In making the application, the plaintiff makes out an affidavit describing the event at hand. The standard for granting an order is “an imminent threat of physical harm”. The “imminent” component means that the plaintiff should be seeking this order immediately after or very close in time to the event. If there is unwarranted delay, the threat can be viewed as no longer having imminence. Applications can be made during off-hours to judges on call, and if police respond to the event, they will advise the victim how to apply. The “physical harm” component of the standard should weed-out the mere name-calling incidents, no matter what bad words are used. The issue is whether there has been actual physical contact and harm, or whether the words used constitute a threat of physical harm. Throwing objects will likely meet the threat requirement. The affidavit, thus, needs to be carefully written and carefully reviewed.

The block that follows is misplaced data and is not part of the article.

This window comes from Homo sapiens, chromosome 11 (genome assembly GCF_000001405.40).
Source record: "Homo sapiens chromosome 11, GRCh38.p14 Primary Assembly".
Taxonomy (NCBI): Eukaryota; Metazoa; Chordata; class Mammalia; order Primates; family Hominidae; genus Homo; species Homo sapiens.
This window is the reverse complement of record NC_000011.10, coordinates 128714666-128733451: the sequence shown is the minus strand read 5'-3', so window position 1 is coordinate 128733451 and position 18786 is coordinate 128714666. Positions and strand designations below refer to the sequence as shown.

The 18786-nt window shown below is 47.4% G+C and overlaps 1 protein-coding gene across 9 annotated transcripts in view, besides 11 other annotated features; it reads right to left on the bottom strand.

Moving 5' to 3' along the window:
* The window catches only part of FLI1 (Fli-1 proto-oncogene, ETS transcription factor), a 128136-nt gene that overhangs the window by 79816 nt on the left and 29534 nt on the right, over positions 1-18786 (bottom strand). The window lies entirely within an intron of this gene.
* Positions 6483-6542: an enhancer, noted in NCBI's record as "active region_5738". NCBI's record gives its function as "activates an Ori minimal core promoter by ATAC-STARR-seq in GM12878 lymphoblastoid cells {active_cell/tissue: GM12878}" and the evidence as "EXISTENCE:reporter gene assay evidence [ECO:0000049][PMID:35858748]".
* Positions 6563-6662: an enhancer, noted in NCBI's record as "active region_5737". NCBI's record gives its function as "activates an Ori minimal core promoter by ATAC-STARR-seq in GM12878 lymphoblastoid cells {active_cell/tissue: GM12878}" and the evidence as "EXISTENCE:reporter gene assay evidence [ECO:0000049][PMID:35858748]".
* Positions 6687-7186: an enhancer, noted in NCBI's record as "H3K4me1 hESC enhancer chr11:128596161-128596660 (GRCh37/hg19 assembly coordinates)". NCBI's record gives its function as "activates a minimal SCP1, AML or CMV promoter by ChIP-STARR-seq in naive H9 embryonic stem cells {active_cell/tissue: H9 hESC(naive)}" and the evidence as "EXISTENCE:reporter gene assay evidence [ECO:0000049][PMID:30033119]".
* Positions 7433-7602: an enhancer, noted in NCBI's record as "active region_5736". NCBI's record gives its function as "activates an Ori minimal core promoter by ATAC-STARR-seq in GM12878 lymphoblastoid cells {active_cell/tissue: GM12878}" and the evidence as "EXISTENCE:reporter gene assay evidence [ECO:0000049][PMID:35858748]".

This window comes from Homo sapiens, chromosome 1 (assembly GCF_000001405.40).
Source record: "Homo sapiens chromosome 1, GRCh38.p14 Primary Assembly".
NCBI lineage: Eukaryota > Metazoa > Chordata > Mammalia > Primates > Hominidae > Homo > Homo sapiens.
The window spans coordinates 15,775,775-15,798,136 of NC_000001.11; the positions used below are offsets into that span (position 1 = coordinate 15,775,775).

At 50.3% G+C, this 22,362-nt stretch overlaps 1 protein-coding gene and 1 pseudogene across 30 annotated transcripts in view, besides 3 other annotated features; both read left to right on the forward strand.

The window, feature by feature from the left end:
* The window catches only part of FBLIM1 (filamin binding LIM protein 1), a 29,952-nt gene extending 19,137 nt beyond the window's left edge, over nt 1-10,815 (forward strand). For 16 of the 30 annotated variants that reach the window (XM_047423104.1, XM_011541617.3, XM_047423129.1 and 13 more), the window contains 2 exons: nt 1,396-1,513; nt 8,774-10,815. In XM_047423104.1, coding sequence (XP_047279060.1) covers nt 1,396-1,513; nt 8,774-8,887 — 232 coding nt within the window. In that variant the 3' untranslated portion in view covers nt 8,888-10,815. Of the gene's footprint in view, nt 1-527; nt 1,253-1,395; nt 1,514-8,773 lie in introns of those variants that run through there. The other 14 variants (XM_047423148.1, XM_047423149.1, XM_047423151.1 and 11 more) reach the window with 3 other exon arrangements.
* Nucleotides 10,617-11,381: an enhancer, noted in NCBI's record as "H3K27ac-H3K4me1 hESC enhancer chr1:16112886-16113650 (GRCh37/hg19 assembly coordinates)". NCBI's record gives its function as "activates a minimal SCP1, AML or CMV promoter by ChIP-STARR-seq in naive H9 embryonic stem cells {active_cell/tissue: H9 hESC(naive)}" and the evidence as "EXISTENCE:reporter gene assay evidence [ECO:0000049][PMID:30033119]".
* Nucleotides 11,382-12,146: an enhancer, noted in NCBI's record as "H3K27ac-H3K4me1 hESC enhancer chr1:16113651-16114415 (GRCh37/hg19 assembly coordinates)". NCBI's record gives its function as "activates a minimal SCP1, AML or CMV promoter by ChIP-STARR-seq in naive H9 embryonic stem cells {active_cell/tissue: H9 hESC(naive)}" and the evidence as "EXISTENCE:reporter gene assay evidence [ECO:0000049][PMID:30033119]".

The plaintiff will present that affidavit and make an oral presentation to a judge. The judge will then decide if the standard is met, and if so, the order will issue and be effective immediately. When served, the defendant will be removed from the home and be caused to surrender any firearms or firearms license. If the order came from the Probate & Family Court, orders regarding custody and support children may also be made. (District Court orders usually will not address these so as to encourage the parties to move the whole issue to the P&F Court where it likely belongs). A hearing with both parties present, known as the “10-day hearing”, will occur within 10 days. Defendants thus face being out of their homes for 10 days, but are able to make arrangements with the police to get their possessions. The defendant can obtain a copy of the plaintiff’s complaining affidavit. At the 10-day hearing, the judge hears both sides’ versions of the event, and as a consequence can vacate the order, extend the order or extend and amend the order. The continued existence of the order can obviously impact how a subsequent divorce or custody case unfolds. Likewise, misuse of this law can reflect poorly on the party seeking it as the custody case unfolds.